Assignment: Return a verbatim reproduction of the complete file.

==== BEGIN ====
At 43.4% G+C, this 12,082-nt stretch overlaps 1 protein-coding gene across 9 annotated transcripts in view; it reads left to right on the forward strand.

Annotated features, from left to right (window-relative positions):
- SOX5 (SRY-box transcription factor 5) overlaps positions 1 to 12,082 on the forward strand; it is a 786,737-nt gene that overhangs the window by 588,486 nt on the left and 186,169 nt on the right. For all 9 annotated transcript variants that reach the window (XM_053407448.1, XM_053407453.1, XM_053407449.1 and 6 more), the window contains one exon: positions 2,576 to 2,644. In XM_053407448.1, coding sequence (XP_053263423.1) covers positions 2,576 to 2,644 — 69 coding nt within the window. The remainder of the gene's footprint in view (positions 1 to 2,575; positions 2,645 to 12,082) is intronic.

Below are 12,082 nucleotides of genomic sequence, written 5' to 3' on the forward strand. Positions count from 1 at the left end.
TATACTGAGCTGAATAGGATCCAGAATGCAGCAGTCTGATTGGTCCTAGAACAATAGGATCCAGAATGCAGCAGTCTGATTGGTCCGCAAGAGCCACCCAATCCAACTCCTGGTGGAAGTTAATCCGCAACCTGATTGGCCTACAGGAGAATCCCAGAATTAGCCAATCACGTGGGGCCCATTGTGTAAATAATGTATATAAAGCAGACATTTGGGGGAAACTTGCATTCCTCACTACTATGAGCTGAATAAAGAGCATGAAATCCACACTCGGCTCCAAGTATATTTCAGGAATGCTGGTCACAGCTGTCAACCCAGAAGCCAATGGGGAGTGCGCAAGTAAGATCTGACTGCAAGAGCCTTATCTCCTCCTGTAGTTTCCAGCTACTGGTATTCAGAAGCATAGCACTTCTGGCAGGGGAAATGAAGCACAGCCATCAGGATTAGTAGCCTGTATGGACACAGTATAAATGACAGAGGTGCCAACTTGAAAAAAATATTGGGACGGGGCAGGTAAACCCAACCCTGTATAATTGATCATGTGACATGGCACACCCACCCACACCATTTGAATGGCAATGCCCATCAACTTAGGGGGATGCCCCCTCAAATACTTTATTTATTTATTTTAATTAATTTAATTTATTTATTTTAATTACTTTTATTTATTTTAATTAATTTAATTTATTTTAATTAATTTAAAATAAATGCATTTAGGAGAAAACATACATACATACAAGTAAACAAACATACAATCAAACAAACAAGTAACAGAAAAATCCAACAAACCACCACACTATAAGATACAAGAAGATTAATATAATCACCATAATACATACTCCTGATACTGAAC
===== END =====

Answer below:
At 43.4% G+C, this 12,082-nt stretch overlaps 1 protein-coding gene across 9 annotated transcripts in view; it reads left to right on the forward strand.

Annotated features, from left to right (window-relative positions):
- SOX5 (SRY-box transcription factor 5) overlaps positions 1 to 12,082 on the forward strand; it is a 786,737-nt gene that overhangs the window by 588,486 nt on the left and 186,169 nt on the right. For all 9 annotated transcript variants that reach the window (XM_053407448.1, XM_053407453.1, XM_053407449.1 and 6 more), the window contains one exon: positions 2,576 to 2,644. In XM_053407448.1, coding sequence (XP_053263423.1) covers positions 2,576 to 2,644 — 69 coding nt within the window. The remainder of the gene's footprint in view (positions 1 to 2,575; positions 2,645 to 12,082) is intronic.

Below are 12,082 nucleotides of genomic sequence, written 5' to 3' on the forward strand. Positions count from 1 at the left end.
TATACTGAGCTGAATAGGATCCAGAATGCAGCAGTCTGATTGGTCCTAGAACAATAGGATCCAGAATGCAGCAGTCTGATTGGTCCGCAAGAGCCACCCAATCCAACTCCTGGTGGAAGTTAATCCGCAACCTGATTGGCCTACAGGAGAATCCCAGAATTAGCCAATCACGTGGGGCCCATTGTGTAAATAATGTATATAAAGCAGACATTTGGGGGAAACTTGCATTCCTCACTACTATGAGCTGAATAAAGAGCATGAAATCCACACTCGGCTCCAAGTATATTTCAGGAATGCTGGTCACAGCTGTCAACCCAGAAGCCAATGGGGAGTGCGCAAGTAAGATCTGACTGCAAGAGCCTTATCTCCTCCTGTAGTTTCCAGCTACTGGTATTCAGAAGCATAGCACTTCTGGCAGGGGAAATGAAGCACAGCCATCAGGATTAGTAGCCTGTATGGACACAGTATAAATGACAGAGGTGCCAACTTGAAAAAAATATTGGGACGGGGCAGGTAAACCCAACCCTGTATAATTGATCATGTGACATGGCACACCCACCCACACCATTTGAATGGCAATGCCCATCAACTTAGGGGGATGCCCCCTCAAATACTTTATTTATTTATTTTAATTAATTTAATTTATTTATTTTAATTACTTTTATTTATTTTAATTAATTTAATTTATTTTAATTAATTTAAAATAAATGCATTTAGGAGAAAACATACATACATACAAGTAAACAAACATACAATCAAACAAACAAGTAACAGAAAAATCCAACAAACCACCACACTATAAGATACAAGAAGATTAATATAATCACCATAATACATACTCCTGATACTGAAC